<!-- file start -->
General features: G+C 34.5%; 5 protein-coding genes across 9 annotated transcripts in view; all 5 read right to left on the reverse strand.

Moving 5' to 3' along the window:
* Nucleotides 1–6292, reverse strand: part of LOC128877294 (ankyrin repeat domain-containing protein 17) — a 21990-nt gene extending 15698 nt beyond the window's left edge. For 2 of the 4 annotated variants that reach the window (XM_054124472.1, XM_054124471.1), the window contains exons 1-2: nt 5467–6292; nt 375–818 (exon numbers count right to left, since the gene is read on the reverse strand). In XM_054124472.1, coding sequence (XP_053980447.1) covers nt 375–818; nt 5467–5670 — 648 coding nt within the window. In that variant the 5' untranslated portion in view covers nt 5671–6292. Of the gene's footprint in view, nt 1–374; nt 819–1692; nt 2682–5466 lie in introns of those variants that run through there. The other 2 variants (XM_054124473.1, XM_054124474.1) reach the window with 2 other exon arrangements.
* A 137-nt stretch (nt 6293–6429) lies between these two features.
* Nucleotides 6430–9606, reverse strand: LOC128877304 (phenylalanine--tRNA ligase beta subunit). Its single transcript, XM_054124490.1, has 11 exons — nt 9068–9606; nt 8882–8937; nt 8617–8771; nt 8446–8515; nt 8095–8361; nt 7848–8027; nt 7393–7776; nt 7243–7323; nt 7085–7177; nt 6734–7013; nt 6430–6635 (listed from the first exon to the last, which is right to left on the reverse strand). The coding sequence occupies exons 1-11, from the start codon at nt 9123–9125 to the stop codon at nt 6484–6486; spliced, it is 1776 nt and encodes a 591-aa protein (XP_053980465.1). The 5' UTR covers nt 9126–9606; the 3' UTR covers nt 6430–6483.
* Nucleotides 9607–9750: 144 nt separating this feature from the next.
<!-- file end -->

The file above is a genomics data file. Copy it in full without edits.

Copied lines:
General features: G+C 34.5%; 5 protein-coding genes across 9 annotated transcripts in view; all 5 read right to left on the reverse strand.

Moving 5' to 3' along the window:
* Nucleotides 1–6292, reverse strand: part of LOC128877294 (ankyrin repeat domain-containing protein 17) — a 21990-nt gene extending 15698 nt beyond the window's left edge. For 2 of the 4 annotated variants that reach the window (XM_054124472.1, XM_054124471.1), the window contains exons 1-2: nt 5467–6292; nt 375–818 (exon numbers count right to left, since the gene is read on the reverse strand). In XM_054124472.1, coding sequence (XP_053980447.1) covers nt 375–818; nt 5467–5670 — 648 coding nt within the window. In that variant the 5' untranslated portion in view covers nt 5671–6292. Of the gene's footprint in view, nt 1–374; nt 819–1692; nt 2682–5466 lie in introns of those variants that run through there. The other 2 variants (XM_054124473.1, XM_054124474.1) reach the window with 2 other exon arrangements.
* A 137-nt stretch (nt 6293–6429) lies between these two features.
* Nucleotides 6430–9606, reverse strand: LOC128877304 (phenylalanine--tRNA ligase beta subunit). Its single transcript, XM_054124490.1, has 11 exons — nt 9068–9606; nt 8882–8937; nt 8617–8771; nt 8446–8515; nt 8095–8361; nt 7848–8027; nt 7393–7776; nt 7243–7323; nt 7085–7177; nt 6734–7013; nt 6430–6635 (listed from the first exon to the last, which is right to left on the reverse strand). The coding sequence occupies exons 1-11, from the start codon at nt 9123–9125 to the stop codon at nt 6484–6486; spliced, it is 1776 nt and encodes a 591-aa protein (XP_053980465.1). The 5' UTR covers nt 9126–9606; the 3' UTR covers nt 6430–6483.
* Nucleotides 9607–9750: 144 nt separating this feature from the next.